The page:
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International Jazz Day


Happy International Jazz Day!


International Jazz Day is the world's largest annual celebration of jazz that’s celebrated every year on April 30, highlighting jazz and its diplomatic role of uniting people in all corners of the globe. It also marks the end of Jazz Appreciation Month (fondly known as “JAM”). So, what better way to pay tribute to America’s earliest and iconic art forms!

As I came up with the idea for this blog entry, I was trying to remember my first exposure to jazz music. As a child of the 80s & 90s, a lot of my music consumption was mostly whatever my folks were listening to on terrestrial radio or had playing in the car’s tape deck, whether I enjoyed it or not. So, it began with what was popular at the time, and that title goes to the commercial form of jazz music, the hybrid between fusion, pop, and R&B, none other than the smoothest of the smooth, Smooth Jazz! Think “Mountain Dance” by Dave Grusin, “Another Place” by Hiroshima, Kenny G’s entire ‘Duotones’ album, and my mom’s personal favorites “Give Me the Night” by George Benson and “Smooth Operator” by Sade (both forever bangers!). I admit that it wasn’t my cup of tea at the time, relating it to “boring party music for grown-ups.” So, a big hard pass for this kiddo. I was perfectly fine with my Yo! MTV Raps, thank you very much!


Fast forward to college. I was about halfway through getting my BA in theatre (and subsequently going through a mid-college crisis), when I decided to delay growing up a little more and add on a minor in music. I was already a classically trained pianist and vocalist, so along with taking classes on advanced theory and composition, I was required to take music history and appreciation courses. And how awesome they were (think, a whole semester of a class on The Beatles!). Along with that came a survey of jazz course taught by internationally renowned Australian jazz saxophonist Andrew Speight and a jazz appreciation masterclass led by saxophonist, composer and former Tonight Show bandleader Branford Marsalis. Coincidentally, this was the exact same time the epic Ken Burns Jazz documentary first premiered and I was all in. It was fate, and I was soaking it all up like a sponge, being especially drawn to the piano mastery of Jelly Roll Morton, Duke Ellington, Bill Evans, and Oscar Peterson, and the prowess of drummers Gene Krupa, Max Roach, and Elvin Jones. I dug it all! And jazz continued to follow me everywhere, from my first job out of college working at a record store all the way to Pandora and present-day.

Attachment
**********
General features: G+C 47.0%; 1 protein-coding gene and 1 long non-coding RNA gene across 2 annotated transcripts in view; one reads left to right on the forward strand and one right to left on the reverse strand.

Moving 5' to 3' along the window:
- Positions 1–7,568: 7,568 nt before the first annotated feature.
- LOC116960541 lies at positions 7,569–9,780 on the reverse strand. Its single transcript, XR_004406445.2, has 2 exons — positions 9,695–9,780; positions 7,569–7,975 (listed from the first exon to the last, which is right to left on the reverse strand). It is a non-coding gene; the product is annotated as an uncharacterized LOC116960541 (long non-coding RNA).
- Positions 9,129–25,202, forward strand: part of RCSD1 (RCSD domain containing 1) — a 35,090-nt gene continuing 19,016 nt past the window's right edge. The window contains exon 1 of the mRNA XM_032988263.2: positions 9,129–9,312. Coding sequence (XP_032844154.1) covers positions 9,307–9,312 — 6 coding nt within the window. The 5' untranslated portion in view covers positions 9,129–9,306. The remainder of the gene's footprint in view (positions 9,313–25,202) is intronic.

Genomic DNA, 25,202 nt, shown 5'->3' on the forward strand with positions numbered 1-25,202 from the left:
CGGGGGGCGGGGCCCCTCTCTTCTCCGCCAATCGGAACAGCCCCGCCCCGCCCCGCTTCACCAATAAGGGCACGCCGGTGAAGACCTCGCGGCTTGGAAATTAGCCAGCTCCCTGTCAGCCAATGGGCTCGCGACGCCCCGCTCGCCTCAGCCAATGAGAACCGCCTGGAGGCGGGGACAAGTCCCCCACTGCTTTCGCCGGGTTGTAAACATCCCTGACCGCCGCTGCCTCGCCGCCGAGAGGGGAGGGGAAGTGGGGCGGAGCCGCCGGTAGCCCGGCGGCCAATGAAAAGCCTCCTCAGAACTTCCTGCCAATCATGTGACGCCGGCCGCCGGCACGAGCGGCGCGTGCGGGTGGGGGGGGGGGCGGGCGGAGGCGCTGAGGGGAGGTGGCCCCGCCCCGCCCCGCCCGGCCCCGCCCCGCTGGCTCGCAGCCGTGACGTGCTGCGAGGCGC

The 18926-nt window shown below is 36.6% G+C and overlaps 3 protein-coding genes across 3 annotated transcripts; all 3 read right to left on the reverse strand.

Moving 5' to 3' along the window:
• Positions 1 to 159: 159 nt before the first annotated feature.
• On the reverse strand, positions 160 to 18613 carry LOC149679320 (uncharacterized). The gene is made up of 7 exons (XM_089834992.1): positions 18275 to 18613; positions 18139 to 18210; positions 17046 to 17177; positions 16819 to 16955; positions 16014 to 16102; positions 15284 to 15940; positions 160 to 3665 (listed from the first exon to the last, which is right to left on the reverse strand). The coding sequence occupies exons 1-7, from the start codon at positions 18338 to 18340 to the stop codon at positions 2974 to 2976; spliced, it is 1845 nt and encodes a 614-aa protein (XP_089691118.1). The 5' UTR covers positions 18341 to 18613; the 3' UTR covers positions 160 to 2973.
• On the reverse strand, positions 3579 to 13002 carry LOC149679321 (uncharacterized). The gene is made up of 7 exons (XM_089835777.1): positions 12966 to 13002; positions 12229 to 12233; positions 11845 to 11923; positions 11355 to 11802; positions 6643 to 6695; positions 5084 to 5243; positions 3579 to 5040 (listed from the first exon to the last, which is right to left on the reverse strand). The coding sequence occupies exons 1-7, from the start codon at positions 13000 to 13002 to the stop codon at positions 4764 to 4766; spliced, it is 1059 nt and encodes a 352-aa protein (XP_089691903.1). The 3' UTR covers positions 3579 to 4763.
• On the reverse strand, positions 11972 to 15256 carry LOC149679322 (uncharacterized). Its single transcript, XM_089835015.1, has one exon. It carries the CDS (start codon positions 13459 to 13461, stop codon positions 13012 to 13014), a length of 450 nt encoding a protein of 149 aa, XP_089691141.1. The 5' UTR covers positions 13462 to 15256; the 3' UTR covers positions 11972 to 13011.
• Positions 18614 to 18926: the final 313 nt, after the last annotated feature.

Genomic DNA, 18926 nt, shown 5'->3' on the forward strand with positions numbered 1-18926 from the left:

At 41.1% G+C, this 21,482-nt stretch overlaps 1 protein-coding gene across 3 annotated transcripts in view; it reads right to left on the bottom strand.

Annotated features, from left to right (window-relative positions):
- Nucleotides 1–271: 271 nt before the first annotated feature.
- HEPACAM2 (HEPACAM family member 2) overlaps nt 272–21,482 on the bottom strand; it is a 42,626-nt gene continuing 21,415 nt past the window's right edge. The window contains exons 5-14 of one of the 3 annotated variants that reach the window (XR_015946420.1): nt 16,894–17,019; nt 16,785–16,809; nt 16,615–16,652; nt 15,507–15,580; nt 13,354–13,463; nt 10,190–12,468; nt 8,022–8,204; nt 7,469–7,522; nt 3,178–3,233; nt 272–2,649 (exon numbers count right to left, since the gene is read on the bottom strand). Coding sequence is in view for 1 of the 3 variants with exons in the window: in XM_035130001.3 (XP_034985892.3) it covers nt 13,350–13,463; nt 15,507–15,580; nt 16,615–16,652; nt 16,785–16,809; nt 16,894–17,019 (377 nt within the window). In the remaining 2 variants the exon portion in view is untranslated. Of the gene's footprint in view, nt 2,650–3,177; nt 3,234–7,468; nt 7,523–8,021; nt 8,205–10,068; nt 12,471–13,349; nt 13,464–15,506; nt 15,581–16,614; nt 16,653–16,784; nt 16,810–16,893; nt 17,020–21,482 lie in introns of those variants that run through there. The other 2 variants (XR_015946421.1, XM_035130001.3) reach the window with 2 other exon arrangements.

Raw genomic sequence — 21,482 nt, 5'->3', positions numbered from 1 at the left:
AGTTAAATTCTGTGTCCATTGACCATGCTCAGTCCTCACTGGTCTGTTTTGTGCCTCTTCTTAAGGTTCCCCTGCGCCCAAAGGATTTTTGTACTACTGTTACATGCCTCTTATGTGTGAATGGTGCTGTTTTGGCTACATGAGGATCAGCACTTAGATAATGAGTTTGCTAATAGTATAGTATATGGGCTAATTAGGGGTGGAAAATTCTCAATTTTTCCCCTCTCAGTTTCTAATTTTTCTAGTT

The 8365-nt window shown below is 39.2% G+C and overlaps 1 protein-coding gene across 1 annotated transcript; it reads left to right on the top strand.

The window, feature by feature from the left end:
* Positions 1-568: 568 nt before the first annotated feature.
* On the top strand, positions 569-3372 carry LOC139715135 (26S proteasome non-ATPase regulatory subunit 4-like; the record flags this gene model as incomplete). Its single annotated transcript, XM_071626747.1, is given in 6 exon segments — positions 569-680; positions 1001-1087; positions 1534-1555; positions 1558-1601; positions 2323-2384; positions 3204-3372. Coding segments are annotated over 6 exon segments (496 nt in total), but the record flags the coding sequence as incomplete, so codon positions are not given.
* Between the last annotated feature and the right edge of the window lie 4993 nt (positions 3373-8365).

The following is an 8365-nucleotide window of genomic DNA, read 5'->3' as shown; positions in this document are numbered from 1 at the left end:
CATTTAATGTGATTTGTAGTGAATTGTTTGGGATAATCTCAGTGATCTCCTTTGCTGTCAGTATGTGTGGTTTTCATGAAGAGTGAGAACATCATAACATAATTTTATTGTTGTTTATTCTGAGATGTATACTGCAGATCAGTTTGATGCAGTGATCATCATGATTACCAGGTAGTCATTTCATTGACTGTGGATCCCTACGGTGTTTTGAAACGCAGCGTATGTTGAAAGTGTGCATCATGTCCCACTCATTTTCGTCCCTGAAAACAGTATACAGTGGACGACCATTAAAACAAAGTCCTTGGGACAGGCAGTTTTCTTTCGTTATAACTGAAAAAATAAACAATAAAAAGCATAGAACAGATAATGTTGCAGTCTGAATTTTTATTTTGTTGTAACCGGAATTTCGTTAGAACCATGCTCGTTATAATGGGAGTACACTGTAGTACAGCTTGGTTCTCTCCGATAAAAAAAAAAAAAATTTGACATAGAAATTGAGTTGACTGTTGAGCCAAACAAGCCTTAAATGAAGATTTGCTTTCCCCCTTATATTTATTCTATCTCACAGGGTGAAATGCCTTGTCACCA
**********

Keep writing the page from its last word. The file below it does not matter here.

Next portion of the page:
As Pandora’s Head of Jazz Programming, I have the honor of being the face and ears of jazz music on the platform. I maintain and foster relationships with all the major players in the jazz music space, including major artists, labels, and distributors, along with championing independent artists and labels. It’s a very exciting time for jazz music with talented young artists adopting and reinventing the sound, fusing elements of hip-hop, lo-fi, neo-soul, Afrobeats, alternative, and other musical genres into the mix. To get a good idea of what that sounds like – and the direction jazz music is going – check out our Horizons: Tomorrow’s Jazz station where you’ll hear hits and new releases from modern day artists like Kamasi Washington, Samara Joy, Shabaka, Mary Halvorson, Ezra Collective, and many more.


If you’re not quite sure where to start, Pandora’s suite of jazz genre stations is here to help! Might I recommend –



Jazz – featuring all the essential players, from classic to contemporary.




Big Band – offering up a boogie-woogie glimpse of the postwar swing era.




Latin Jazz – some of the finest Afro-Latin and Brazilian-inspired jazz pieces performed by a slew of legendary artists.




Women In Jazz – highlighting the female luminaries of jazz music.




Gypsy Jazz – the swinging “hot jazz” sound created by guitarist Django Reinhardt and violinist Stephane Grappelli.



Afro-jazz – bringing Ethio-Jazz, South African jazz, and more from all over the continent.




Dinner Jazz – the perfect station to play while hosting a dinner party or gathering, with mellow, upbeat instrumentals and jazz vocals for people with varied musical tastes.


And in case you were wondering what some of my favorite jazz albums of all time were, my answer would probably be “don’t ever ask me that!” Kidding (not kidding). Truly it depends on the time of day or what headspace I’m in. It’s everchanging and ever evolving with time and experience but, since you insisted, I typically always include these magnum opi in my rotation:


Cal Tjader’s Modern Mambo Quintet – Mambo With Tjader (1954)

Erroll Garner – Concert By The Sea (1955)

Ahmad Jamal Trio – At the Pershing: But Not for Me (1958)

Ella Fitzgerald & Louis Armstrong – Porgy And Bess (1958)

Miles Davis Quintet – Workin’ With The Miles Davis Quintet (1960)

Yusef Lateef – Eastern Sounds (1962)

John Coltrane & Johnny Hartman – John Coltrane And Johnny Hartman (1963)

Wes Montgomery – A Day In The Life (1967)

Donald Byrd – Ethiopian Knights (1971)

Duke Ellington – The Afro-Eurasian Eclipse (1971)

Jimmy McGriff – Groove Grease (1971)

Tropea – Short Trip To Space (1977)


Do you have a favorite jazz artist, album, song, or even live concert experience? Or are you a jazz artist yourself? Leave a comment below and let’s keep the conversation going!


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